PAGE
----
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Dixon: Ganassi found “two big things” to improve IndyCar form

Six-time IndyCar champion Scott Dixon says Chip Ganassi Racing-Honda has focused on improving its IndyCar roadcourse form after inconsistencies in 2022, and believes there has been breakthroughs.

Scott Dixon, Chip Ganassi Racing Honda

Photo by: Richard Dole / Motorsport Images

In a season in which Team Penske-Chevrolet landed nine wins, Ganassi took only four – notwithstanding the fact that one came in the Indianapolis 500. And while Dixon, Alex Palou and Marcus Ericsson finished third, fifth and sixth in the final points table, none of them entered the 2022 finale with a truly realistic shot at the title.

For Dixon, who won the street races in Toronto and Nashville, Ganassi’s weak spot was clear.

“I think the outlier was definitely road courses, where we had inconsistency either between the cars or in general,” he said. “None of us got a pole, and I would say right now the road course kind of tire combination is probably Alex's specialty, he's extremely good at it, and to see him not get a pole I think means definitely something that was missing.

“There were definitely some instances where we made pretty heavy mistakes, I think, on the #9 car side – just not being in the right configuration or doing silly things that shouldn't have been done. But I think there was two pretty big things in the off-season that we saw that we were probably doing wrong and then also not emphasizing enough on. I hope that once we get to the first few rounds of road courses that that understanding of what we're missing definitely helps.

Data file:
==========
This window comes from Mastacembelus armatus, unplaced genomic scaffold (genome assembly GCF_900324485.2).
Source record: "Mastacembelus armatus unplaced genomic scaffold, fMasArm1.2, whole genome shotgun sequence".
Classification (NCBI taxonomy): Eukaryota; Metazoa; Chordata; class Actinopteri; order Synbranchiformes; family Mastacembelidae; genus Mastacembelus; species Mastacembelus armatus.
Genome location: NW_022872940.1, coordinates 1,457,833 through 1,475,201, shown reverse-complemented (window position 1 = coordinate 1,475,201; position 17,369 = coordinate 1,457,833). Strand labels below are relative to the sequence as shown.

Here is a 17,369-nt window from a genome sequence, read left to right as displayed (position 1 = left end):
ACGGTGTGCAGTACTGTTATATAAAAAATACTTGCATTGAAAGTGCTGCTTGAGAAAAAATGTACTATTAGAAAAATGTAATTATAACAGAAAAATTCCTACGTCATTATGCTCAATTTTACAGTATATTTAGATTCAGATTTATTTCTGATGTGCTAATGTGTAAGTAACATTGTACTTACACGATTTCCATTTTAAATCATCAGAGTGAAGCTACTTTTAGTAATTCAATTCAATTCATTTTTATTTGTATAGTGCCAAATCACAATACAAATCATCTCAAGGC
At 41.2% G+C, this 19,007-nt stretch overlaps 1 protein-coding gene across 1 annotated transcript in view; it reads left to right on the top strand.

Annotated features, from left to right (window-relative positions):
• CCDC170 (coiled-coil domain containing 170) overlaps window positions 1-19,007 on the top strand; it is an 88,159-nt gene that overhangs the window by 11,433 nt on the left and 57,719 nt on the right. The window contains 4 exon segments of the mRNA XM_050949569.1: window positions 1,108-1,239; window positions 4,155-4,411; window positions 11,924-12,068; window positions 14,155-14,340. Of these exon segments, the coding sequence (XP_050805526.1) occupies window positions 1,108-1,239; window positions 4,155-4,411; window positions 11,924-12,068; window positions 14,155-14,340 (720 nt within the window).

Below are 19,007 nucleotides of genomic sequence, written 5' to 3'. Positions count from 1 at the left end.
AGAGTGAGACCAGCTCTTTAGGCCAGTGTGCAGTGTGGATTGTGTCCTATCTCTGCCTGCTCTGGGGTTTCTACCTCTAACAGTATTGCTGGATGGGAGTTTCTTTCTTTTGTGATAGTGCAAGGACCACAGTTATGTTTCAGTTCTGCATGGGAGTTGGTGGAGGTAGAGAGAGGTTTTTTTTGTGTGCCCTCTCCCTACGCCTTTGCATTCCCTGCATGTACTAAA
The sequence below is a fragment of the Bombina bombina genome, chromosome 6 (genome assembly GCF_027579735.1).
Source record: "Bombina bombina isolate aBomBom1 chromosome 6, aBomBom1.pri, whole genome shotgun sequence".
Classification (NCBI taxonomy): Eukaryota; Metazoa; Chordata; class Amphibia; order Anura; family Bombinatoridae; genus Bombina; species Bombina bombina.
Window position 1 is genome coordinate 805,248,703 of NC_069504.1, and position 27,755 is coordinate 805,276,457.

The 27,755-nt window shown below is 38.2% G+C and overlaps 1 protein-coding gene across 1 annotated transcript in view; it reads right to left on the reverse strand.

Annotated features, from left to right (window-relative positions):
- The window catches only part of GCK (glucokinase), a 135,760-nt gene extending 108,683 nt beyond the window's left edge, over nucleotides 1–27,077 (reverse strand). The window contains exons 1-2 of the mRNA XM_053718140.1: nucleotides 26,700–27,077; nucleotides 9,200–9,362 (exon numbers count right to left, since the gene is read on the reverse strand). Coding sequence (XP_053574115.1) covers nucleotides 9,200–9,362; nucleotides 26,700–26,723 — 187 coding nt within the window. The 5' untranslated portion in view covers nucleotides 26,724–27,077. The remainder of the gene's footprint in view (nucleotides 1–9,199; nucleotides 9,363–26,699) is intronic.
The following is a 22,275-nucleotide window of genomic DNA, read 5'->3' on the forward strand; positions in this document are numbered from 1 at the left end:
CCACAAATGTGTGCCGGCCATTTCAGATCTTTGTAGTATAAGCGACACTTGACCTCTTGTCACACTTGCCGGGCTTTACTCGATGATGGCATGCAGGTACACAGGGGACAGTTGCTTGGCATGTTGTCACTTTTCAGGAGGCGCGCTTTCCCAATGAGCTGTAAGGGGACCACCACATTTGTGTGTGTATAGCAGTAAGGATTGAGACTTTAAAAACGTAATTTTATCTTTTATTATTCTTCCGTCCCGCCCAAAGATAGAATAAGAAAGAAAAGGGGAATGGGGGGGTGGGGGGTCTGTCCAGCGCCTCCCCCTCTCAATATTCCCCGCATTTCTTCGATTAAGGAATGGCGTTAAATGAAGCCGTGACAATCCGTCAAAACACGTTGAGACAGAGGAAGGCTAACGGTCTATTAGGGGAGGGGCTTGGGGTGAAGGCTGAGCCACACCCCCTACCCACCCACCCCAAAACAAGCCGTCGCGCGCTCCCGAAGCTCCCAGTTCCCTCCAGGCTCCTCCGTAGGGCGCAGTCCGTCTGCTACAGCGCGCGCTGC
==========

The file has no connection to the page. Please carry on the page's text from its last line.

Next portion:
“I think outside of that, our other packages have been pretty strong. You keep working at it in the off-season is where most of the preparation is done for understanding kind of your weaknesses, and that was definitely a big outlier for us.”

Given the lack of IndyCar testing on temporary courses, it seems strange that teams tend not to complain about trying to find strong streetcourse setups for the Firestone compounds, but developing setups around Firestone’s rubber for roadcourses – where IndyCar can test – has been a struggle for many.

“Yeah, there's some outliers that we were doing pretty wrong,” said Dixon, “so I think that would emphasize more of that circuit type, if you look at the consistency or the inconsistency for us. The tire, too, is quite sensitive now. It plays to some driving styles a little bit easier than others, so that's kind of another window you've got to unlock a little bit.

“It's hard to explain and get into it too deep without kind of giving some things away!”

One of the keys to Penske’s strong form could be attributed to a big leap by Chevrolet in the previous off-season, but Dixon is convinced that Honda Performance Development can retaliate.

“I know one thing is that Honda will never lie down or give up. That's for sure. Sometimes getting beat really does help fire that. I think across the board, as a partner, we didn't do maybe as good a job as we could have, but I know even talking to David Salters [HPD president] several times in the off-season and at Daytona, they're flat out, man.

“The difficult part now is that it's a very mature engine. It's been around for a very long time. To find some big gains can be extremely tough. But I think, again, it's like any of the process that we go through, say at the Indy 500: it's never one, two, three, four or five big things, it's always hundreds of small details that you've got to get right.

“ I know they won't stop working. It's going to be good.”

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